I recently posted about the possibility of a 1937 version of the Cincinnati Music Center half dollar - you can read it here: What If? 1937 Cincinnati Half Dollar
- but I wanted to quickly revisit the original 1936 coin.
The original legislation for the Cincinnati half dollar was signed into law on March 13, 1936 (Public Law 74-485). Just a month later, on April 13, 1936, an attempt was made to increase the mintage of the coin by 50,000 - taking it from the originally approved 15,000 up to 65,000! The coin hadn't been struck yet or placed on sale, but the Cincinnati Musical Center Commemorative Association was already looking to add more coins to its available pool!Read More: Commems Collection
The bill was introduced by Senator Robert Johns Bulkley (D-OH); Mr. Bulkley was also responsible for the original Cincinnati coin bill that became law. The bill amended the original legislation with a provision for up to 50,000 additional coins bearing a "1937" date, thus turning the one-year coin into a two-year program (at a minimum!) and potentially make "complete set" coin collectors feel compelled to purchase coins from both years. Unlike the original bill which allowed its coins to be struck at multiple Mint facilities, the new bill specified that the coins were to be struck "at a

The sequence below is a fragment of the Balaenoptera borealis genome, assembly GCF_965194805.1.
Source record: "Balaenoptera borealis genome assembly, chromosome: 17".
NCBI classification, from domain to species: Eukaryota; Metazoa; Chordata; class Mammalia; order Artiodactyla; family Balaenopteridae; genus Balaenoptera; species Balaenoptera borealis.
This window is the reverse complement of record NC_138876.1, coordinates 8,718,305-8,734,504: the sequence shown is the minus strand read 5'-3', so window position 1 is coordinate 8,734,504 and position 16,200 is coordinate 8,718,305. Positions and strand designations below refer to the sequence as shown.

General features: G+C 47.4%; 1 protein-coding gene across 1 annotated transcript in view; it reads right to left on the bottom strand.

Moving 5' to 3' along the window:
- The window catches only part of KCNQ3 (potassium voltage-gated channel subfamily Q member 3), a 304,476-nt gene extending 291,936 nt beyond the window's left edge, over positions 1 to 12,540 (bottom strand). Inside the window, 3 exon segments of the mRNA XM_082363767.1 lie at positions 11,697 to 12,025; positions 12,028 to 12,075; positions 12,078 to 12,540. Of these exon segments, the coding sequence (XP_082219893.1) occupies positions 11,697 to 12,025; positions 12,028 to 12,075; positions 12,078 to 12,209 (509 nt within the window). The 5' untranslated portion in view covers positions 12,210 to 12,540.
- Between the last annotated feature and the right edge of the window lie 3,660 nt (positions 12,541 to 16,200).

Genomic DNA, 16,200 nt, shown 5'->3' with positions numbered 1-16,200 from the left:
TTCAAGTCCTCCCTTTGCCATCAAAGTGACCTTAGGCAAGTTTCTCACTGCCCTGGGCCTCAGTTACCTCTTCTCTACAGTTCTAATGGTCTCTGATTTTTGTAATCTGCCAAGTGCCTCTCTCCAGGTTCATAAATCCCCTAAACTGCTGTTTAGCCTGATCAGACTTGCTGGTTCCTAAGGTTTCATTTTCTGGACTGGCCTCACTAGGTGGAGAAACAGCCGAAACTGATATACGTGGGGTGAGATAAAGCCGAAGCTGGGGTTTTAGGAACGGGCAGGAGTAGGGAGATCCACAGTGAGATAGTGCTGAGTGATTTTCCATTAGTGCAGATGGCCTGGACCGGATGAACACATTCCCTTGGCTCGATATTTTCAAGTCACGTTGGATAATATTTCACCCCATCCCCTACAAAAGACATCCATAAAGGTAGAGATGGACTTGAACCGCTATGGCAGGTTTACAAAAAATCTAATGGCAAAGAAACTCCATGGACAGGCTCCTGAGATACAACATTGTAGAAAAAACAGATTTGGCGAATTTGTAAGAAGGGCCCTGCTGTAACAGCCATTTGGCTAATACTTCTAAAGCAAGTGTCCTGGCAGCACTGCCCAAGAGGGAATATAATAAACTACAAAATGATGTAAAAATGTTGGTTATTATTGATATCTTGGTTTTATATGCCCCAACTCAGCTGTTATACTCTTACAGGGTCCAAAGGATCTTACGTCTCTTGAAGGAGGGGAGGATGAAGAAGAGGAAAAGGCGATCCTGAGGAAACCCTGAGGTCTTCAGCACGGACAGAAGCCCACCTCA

mint of the United States to be designated by the Director of the Mint." So, at least the new coins would only be struck at one mint, likely the Philadelphia Mint. Upon its introduction, it was immediately referred to the Senate Committee on Banking and Currency.
When it emerged from the Committee, the bill was changed considerably - its text was essentially deleted and replaced. The amended bill removed the provision for an additional 50,000 1937-dated coins and simply increased the original authorization from 15,000 to 65,000 coins and, in doing so, ensured that all coins struck would be dated "1936" and keep the program a one-year program. The replacement language did, however, keep the restriction of having the coins struck at a single mint vs. multiple US Mint facilities.
The amended bill was passed by the Senate, but died for lack of action after being referred to the House Committee on Coinage, Weights, and Measures. And with that, the 1936 Cincinnati half dollar was limited to a total mintage of 15,000 with the Association requesting 5,000 coins each from the Mint's Philadelphia, Denver and San Francisco facilities. Of course, as my "What If? A 1937 Cincinnati" post highlights, this setback would not permanently deter Thomas Melish, the coin's promoter. Thankfully, Congress had grown weary of new commemorative coin bills by 1937, and the road to approval had become a much more difficult one to traverse. IMO, one Cincinnati is enough! So, it all worked out.
Here's my 1936 Cincinnati half dollar. It's a bit washed out due to it being scanned vs. imaged with a camera, but, in hand, it is a fully lustrous example with solid surfaces.